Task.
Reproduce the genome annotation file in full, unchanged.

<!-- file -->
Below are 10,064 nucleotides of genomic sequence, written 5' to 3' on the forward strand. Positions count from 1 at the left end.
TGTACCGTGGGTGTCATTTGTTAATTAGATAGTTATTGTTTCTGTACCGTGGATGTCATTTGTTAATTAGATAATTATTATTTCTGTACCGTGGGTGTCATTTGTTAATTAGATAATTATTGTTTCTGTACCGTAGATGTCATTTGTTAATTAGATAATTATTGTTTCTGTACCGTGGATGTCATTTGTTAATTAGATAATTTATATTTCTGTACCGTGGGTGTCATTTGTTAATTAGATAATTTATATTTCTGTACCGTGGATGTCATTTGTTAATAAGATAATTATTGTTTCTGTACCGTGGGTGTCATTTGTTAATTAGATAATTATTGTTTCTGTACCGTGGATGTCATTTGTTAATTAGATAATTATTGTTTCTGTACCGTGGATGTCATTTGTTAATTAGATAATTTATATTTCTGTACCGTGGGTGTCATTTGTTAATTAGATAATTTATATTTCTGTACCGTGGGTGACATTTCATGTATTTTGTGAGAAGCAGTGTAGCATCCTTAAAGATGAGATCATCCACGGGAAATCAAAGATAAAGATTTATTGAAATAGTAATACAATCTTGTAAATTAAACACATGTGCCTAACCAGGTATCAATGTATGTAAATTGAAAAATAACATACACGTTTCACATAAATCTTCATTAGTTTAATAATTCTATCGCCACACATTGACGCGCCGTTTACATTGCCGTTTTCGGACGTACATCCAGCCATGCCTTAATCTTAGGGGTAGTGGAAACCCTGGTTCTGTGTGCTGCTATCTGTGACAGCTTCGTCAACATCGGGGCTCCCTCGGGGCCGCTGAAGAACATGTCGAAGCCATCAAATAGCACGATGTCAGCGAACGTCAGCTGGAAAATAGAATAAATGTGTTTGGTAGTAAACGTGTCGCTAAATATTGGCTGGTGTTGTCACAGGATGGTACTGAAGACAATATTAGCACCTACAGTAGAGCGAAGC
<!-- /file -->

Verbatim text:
Below are 10,064 nucleotides of genomic sequence, written 5' to 3' on the forward strand. Positions count from 1 at the left end.
TGTACCGTGGGTGTCATTTGTTAATTAGATAGTTATTGTTTCTGTACCGTGGATGTCATTTGTTAATTAGATAATTATTATTTCTGTACCGTGGGTGTCATTTGTTAATTAGATAATTATTGTTTCTGTACCGTAGATGTCATTTGTTAATTAGATAATTATTGTTTCTGTACCGTGGATGTCATTTGTTAATTAGATAATTTATATTTCTGTACCGTGGGTGTCATTTGTTAATTAGATAATTTATATTTCTGTACCGTGGATGTCATTTGTTAATAAGATAATTATTGTTTCTGTACCGTGGGTGTCATTTGTTAATTAGATAATTATTGTTTCTGTACCGTGGATGTCATTTGTTAATTAGATAATTATTGTTTCTGTACCGTGGATGTCATTTGTTAATTAGATAATTTATATTTCTGTACCGTGGGTGTCATTTGTTAATTAGATAATTTATATTTCTGTACCGTGGGTGACATTTCATGTATTTTGTGAGAAGCAGTGTAGCATCCTTAAAGATGAGATCATCCACGGGAAATCAAAGATAAAGATTTATTGAAATAGTAATACAATCTTGTAAATTAAACACATGTGCCTAACCAGGTATCAATGTATGTAAATTGAAAAATAACATACACGTTTCACATAAATCTTCATTAGTTTAATAATTCTATCGCCACACATTGACGCGCCGTTTACATTGCCGTTTTCGGACGTACATCCAGCCATGCCTTAATCTTAGGGGTAGTGGAAACCCTGGTTCTGTGTGCTGCTATCTGTGACAGCTTCGTCAACATCGGGGCTCCCTCGGGGCCGCTGAAGAACATGTCGAAGCCATCAAATAGCACGATGTCAGCGAACGTCAGCTGGAAAATAGAATAAATGTGTTTGGTAGTAAACGTGTCGCTAAATATTGGCTGGTGTTGTCACAGGATGGTACTGAAGACAATATTAGCACCTACAGTAGAGCGAAGC